Odette
08-14-2013, 08:32 PM
ok, i am a certified diver and i would only do this with a buddy in under thirty feet of water with a spare air (the little bottle thing), would this still be a bad idea in a tail? i wouldn't be swimming in water with a current, or have the possibility of anything grabbing my tail. completely clear water, bottom is at thirty, and i would have a buddy. comments?
i would say thats not a good idea.I don't know alot about the spair air but i believe it works just like your regulator does.The deeper you go, the more air your lungs are taken in to compensate for the pressure. so if your'e 30ft and you breathe with only that you run out of air so you are holding your breath now, you are now at risk for many common injuries that you learned when getting certified. your buddy diver like melanie said needs to have taken the rescue diver course.if your'e not wearing a mask, communicating with your buddy and finding the other regulator will be difficult. you could panic like i did at one point and when you panic, you shoot for the surface.Its extremely dangerous.don't do it.Free diving is better.

Mahi Mermaid
08-14-2013, 10:56 PM
you can do it wearing all your gear, the bc, mask, tank, everything. The only difference is instead of fins, you use your tail. I did this last year in the FL Keys, the tour company didn't even say anything to me. The people I went with kind of laughed, but no one made a big deal of it. They followed me underwater because they said it was cool to watch me. I swim better with the monofin (in my tail) than with two fins anyways. I did have a problem on one of my dives though, the air bubbles from both myself and my partner (who at one time was below me) were getting caught in my tail and causing a "balloon like" reaction, my tail was filling up with air and i couldn't get myself to sink...so be careful. luckily i was only 25 ft or so so it wasn't as dangerous as say a 60 ft dive, but it was bad. i was shooting to the top. my partner was searching for me and had no idea i was right above him floating quickly to the surface...so be CAREFUL. wear a belt, keep your waist from getting any air in it...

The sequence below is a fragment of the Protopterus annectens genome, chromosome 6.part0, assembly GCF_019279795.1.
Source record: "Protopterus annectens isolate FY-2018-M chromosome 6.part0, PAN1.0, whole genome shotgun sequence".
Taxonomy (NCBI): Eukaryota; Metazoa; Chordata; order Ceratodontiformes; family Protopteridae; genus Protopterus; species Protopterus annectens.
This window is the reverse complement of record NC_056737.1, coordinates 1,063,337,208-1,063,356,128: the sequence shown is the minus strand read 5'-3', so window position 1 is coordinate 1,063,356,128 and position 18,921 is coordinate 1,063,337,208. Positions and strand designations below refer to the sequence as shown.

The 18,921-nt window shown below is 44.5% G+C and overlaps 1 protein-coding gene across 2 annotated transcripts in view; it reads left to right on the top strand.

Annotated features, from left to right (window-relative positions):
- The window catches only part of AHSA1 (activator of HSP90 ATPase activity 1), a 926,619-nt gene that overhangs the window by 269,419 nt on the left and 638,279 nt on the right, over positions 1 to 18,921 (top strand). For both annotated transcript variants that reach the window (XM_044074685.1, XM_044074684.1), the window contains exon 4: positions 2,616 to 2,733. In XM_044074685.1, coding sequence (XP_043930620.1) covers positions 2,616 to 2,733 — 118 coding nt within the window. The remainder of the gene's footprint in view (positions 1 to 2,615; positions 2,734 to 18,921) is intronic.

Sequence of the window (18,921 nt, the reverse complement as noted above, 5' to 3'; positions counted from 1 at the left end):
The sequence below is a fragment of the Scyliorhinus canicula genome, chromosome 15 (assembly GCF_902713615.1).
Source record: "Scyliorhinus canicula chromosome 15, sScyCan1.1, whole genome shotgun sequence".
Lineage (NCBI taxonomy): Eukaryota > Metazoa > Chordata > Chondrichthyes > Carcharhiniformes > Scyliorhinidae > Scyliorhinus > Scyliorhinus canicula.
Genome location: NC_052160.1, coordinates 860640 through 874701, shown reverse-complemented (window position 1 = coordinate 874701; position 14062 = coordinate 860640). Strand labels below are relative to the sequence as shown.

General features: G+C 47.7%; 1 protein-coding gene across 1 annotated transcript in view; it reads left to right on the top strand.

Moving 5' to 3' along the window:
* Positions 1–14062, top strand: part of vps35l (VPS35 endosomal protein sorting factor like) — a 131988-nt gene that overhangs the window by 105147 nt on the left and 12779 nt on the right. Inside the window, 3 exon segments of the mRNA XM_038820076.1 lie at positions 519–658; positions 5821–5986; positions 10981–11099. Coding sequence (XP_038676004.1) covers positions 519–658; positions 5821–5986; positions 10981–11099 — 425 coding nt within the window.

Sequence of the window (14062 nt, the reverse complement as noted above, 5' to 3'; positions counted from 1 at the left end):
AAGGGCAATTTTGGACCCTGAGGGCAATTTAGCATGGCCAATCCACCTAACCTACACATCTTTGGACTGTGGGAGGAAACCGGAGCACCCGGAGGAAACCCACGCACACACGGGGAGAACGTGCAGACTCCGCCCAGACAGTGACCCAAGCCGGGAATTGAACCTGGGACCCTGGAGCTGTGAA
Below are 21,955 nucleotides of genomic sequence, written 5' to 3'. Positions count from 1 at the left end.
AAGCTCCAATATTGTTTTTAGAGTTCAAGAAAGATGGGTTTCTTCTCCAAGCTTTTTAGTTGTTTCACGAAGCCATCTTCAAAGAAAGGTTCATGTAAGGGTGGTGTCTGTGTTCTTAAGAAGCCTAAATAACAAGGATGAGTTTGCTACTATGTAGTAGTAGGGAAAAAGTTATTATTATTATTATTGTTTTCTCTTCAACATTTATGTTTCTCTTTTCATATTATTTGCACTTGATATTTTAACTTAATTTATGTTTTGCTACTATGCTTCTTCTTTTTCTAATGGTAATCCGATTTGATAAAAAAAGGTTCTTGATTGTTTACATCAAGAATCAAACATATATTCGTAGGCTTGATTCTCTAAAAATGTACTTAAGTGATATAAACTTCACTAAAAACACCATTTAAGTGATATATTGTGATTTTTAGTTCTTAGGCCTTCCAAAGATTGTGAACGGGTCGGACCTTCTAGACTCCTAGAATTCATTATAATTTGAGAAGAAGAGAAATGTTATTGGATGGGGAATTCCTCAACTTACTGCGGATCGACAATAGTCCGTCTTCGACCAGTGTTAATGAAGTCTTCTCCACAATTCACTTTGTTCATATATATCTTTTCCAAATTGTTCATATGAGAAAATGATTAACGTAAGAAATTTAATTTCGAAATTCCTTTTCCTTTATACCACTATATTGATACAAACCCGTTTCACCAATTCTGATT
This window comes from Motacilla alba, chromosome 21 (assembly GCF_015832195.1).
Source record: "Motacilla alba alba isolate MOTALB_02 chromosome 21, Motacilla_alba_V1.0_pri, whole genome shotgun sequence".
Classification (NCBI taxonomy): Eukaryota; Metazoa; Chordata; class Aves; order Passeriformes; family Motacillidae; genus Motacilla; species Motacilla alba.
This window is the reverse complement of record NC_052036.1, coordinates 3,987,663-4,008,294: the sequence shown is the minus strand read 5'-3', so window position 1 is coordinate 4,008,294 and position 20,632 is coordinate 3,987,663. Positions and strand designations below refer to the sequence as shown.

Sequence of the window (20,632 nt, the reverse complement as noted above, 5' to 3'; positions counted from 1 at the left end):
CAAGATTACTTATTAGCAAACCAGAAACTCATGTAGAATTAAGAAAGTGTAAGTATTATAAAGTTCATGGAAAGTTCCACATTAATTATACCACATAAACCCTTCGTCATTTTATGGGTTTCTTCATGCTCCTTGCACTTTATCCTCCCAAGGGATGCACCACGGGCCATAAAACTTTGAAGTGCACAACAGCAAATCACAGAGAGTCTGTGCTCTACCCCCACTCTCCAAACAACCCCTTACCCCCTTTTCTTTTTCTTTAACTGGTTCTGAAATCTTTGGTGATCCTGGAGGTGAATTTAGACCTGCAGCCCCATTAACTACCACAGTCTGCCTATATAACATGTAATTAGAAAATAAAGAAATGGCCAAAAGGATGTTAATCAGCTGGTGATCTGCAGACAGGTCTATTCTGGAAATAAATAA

Mahi Mermaid
08-14-2013, 10:58 PM
13591

Capt Nemo
08-18-2013, 12:36 AM
Vent your tail with a small hole/s to let any trapped air out! Your tail problem is similar to what can happen to a drysuit when air gets into the legs. There's usually no vent there, and the diver can go up feet first. One drysuit manufacturer also mounts leg vents to dump the air if the bubble goes to the legs. I've been thru a uncontrolled ascent due to a leaky drysuit inflator. 99 ft to 10 ft in less than a minute! That's even scarrier when you're on the edge of deco.